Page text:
By: Mallory McGee
On Wednesday, January 6, 2016, former New York Court of Appeals Chief Judge Judith Kaye passed away at the age of 77 years old, leaving behind a legacy as an advocate for social justice who paved the way for many women in the legal profession.
Born Judith Ann Smith on August 4, 1938 in Monticello, New York to Polish immigrants Benjamin and Lena, Judge Kaye skipped two grades and was admitted to Barnard College at the age of fifteen. At Barnard, she studied Latin American Civilization and worked for local newspapers in the hopes of pursuing a career in journalism. Post graduation, Judge Kaye landed her first journalism job at the Hudson Dispatch, a newspaper in Union City, New Jersey where she reported on the society pages. In the hopes of furthering her journalism career, she decided to enroll in New York University’s law school. She attended law school part time and worked as a copy editor by day. The law began to appeal to her more and in 1962, Judith Kaye graduated from N.Y.U Law School; she was one of ten women in her graduating class of 300.
Following law school graduation, Judge Kaye worked at Sullivan and Cromwell for two years and then went to IBM’s legal department. While raising her family, Judge Kaye worked as an assistant to the dean at N.Y.U. Then she went to Olwine, Connelly, Chase, O’Donnell & Weyher, where she became the first female partner. Her career took a different turn when former Governor Mario Cuomo stated that if elected, he would appoint the first female judge to the Court of Appeals. Despite some saying that she was not qualified, Judge Kaye was sworn in on September 12, 1983. Then, on March 23, 1993, Judge Kaye was sworn in as Chief Judge of the Court of Appeals, once again, the first woman to hold the title.
During her time on the bench, Judge Kaye focused on social justice, jury reform, and higher standards for lawyers. Judge Kaye eliminated automatic dismissals from jury duty, thus expanding the pool of jurors and shortening the length of service. She focused on “problem-solving justice” which combined punishment for low-level crimes along with treatment and counseling. Judge Kaye brought this concept to drug courts and domestic violence courts. In an article for the N.Y.U. Law Review, current Chief Judge Jonathan Lippman wrote of Judge Kaye’s problem-solving approach: “She was true to her vision of bringing the courts closer to the communities they serve and making them more relevant to the problems affecting the lives of ordinary people.”
One of Judge Kaye’s areas of focus was in matters concerning children and families. She advocated for permanency for children in foster care and for education for foster parents, and those involved in family court proceedings, on the needs of the children. Judge Kaye created Children’s Centers which were places within the courthouse where parents could leave their children while they handled their court business. Today, the Children’s Centers are located in 34 courthouses throughout New York state. She also advocated for no-fault divorce, as well as, for improvements in matrimonial and domestic violence cases. Judge Kaye was ahead of the times stating in a dissenting opinion in 2006 that future generations will look back on the decision by the Court of Appeals not to grant same-sex marriage rights as an “unfortunate misstep.” Finally, Judge Kaye opened Family Courts to the public, saying that they are an important public institution, therefore, requiring public scrutiny. She stressed that while open to the public, every effort should be made to make sure safeguards are still in place to protect children and families if need be.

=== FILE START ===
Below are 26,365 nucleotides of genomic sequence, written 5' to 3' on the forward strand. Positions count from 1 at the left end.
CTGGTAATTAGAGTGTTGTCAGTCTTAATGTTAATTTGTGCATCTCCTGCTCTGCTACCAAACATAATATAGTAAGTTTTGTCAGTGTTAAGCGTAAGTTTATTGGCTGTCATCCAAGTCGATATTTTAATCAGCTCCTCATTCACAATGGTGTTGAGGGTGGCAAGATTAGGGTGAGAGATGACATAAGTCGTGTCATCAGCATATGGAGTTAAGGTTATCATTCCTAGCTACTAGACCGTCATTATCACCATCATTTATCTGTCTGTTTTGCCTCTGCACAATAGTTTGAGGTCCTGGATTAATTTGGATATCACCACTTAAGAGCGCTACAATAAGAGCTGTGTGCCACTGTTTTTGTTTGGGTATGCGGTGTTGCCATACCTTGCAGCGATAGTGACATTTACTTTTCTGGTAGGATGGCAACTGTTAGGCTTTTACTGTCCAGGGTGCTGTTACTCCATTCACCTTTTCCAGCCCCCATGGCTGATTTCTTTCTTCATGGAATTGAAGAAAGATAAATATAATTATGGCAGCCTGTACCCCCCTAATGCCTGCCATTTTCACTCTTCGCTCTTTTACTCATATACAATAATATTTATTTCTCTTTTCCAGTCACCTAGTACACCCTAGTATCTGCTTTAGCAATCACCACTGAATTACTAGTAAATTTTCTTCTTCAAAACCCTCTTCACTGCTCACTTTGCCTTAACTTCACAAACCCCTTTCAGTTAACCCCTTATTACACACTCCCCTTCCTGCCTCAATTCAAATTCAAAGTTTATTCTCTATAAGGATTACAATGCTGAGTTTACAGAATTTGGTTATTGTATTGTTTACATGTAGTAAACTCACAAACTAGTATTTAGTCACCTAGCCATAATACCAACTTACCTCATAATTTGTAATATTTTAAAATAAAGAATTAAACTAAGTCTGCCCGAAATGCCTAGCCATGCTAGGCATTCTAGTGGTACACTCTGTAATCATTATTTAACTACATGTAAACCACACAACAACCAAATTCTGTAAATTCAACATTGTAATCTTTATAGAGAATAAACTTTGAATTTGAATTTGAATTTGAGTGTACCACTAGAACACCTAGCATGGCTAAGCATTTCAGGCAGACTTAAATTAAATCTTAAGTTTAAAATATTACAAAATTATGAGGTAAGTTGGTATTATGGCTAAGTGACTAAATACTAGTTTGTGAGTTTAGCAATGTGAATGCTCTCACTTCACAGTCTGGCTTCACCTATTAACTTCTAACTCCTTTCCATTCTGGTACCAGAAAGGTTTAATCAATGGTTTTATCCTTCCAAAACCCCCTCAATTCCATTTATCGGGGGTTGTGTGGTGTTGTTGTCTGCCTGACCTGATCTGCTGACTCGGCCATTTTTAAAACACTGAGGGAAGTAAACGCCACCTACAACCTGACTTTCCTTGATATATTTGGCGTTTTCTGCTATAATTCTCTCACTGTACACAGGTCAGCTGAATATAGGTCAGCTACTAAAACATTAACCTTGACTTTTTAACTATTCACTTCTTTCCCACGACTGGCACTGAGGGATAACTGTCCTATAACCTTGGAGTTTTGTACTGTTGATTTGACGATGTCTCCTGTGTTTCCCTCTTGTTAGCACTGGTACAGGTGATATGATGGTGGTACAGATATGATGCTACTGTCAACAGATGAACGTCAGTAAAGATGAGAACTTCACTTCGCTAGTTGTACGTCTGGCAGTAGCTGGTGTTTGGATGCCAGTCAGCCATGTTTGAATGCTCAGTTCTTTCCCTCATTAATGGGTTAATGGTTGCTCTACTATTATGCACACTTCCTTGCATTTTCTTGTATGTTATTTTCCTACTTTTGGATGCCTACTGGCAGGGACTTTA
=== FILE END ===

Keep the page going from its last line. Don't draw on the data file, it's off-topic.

Judge Kaye retired as Chief Judge in 2008 because of a law requiring a judge over the age of 70 to retire. She served 15 years as Chief Judge, which was longer than all of her predecessors. Following her retirement, she became of counsel at Skadden, Arps, Slate, Meagher & Flom. She also chaired the New York State Permanent Judicial Commission for the Justice of Children, which aims to focus on children in the court system early on, to provide for intervention, and to promote a healthy experience for those children who are in foster care following court proceedings.
On October 18, 2013, New York Law School was fortunate to host a summit spearheaded by Judge Kaye to discuss the importance of keeping children in school and out of courts. The New York City School-Justice Partnership Task Force was responsible for identifying and assessing potential trigger points for why children end up in the courts. For example, the task force looked at schools that frequently use suspension as a form of punishment and determined that this can potentially lead to physical altercations, causing the children to be arrested and enter the court system. The task force suggested alternative solutions such as peer mediation and community activism as ways to keep children out of the courts. Judge Kaye offered opening remarks at the summit.
The passing of Judge Kaye is sad for those who knew her and for all in the legal profession. She paved the way for women to hold high positions in the court system and demonstrated a dedication to her convictions that is to be admired and followed by all legal professionals. She was not afraid to make the unpopular choice, if she felt that it was right, and spent her career looking out for those who needed help the most. Judith Kaye is a role model for all lawyers and future lawyers, and her legacy will live on for years to come.